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    As LostThePlot said, some of what you're talking about here are just tropes. If you want to avoid the ones that are cliche, it might be helpful to go back to the original folklore about vampires. Modern depictions are more influenced by Dracula, Carmilla, and the like than folkloric vampires.
     
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  10. beehoney

    beehoney Member

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    @LostThePlot Why should ugly characters be boring? Just because they don't look attractive? Is Disney's movie The Hunchback from Notre Dame bad because they have an ugly character? Its the character itself, not that he/she look sexy. And yeah! May the explain its just an accessory but it helps to understand the world and the story itself.
     
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  11. big soft moose

    big soft moose The Moderating Moose Staff Supporter Contributor Community Volunteer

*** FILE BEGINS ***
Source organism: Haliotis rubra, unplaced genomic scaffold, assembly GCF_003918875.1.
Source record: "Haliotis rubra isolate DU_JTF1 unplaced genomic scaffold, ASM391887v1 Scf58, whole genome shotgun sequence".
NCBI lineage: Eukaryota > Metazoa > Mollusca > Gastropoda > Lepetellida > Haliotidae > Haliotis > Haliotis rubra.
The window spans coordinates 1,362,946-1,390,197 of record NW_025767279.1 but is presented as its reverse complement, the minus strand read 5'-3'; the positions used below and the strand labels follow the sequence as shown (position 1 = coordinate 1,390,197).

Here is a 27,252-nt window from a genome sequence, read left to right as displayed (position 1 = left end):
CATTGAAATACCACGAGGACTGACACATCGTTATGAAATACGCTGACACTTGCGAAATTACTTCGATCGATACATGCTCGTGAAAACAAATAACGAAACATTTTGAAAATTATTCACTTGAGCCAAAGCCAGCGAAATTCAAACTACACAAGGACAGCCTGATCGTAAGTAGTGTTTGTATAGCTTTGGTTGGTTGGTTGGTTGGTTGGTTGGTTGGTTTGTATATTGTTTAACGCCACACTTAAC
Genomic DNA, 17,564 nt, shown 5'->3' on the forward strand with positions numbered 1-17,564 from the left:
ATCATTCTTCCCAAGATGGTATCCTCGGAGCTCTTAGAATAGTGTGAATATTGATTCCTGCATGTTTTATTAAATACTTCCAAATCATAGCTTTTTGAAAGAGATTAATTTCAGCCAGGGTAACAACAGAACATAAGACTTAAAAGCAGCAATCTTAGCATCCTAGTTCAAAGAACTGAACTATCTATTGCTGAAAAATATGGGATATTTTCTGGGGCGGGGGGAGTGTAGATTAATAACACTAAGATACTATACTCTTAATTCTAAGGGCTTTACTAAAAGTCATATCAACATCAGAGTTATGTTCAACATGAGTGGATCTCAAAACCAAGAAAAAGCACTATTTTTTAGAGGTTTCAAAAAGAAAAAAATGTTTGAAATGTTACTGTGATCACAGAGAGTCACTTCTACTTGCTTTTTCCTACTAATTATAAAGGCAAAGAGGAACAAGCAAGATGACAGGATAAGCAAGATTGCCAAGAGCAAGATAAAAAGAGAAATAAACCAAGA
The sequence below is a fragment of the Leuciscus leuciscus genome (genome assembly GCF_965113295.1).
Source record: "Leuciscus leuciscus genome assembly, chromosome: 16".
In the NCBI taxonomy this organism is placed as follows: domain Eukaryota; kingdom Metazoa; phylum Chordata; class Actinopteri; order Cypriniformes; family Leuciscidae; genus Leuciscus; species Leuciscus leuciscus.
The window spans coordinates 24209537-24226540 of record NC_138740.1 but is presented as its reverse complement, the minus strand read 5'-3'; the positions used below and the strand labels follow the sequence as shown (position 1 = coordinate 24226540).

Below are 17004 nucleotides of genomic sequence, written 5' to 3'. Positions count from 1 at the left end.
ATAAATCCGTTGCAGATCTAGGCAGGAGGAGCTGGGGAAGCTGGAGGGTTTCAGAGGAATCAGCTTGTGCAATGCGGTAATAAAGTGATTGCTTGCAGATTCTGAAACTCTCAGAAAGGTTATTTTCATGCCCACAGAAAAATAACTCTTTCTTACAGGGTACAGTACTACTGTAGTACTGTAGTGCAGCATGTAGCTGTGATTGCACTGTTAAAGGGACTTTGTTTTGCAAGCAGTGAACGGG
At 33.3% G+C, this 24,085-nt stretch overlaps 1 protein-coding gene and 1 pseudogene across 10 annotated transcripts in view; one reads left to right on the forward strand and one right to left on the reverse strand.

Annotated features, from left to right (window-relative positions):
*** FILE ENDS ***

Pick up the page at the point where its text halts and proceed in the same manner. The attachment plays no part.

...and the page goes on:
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    You need to have an original idea (and i can't give you one or it won't be original any more but as an example)

    Maybe you have a society of vampires where vampirism is normal and being human is what makes you a freak ... ergo its the humans that are sexy and mysterious.

    Or may be you have a vampire version of master chef all focused on doing different things with blood

    Or you have a dating agency for vampires

    Or you have an MC who is human but has a vampirism fetish (its a thing) one day he meets a real vampire and...

    Or...

    But as I said you need to come up with it yourself - brainstorm, write down a bunch of ideas, don't judge whether they are good or bad, then see what you've got
     
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  12. LostThePlot

    LostThePlot Naysmith Contributor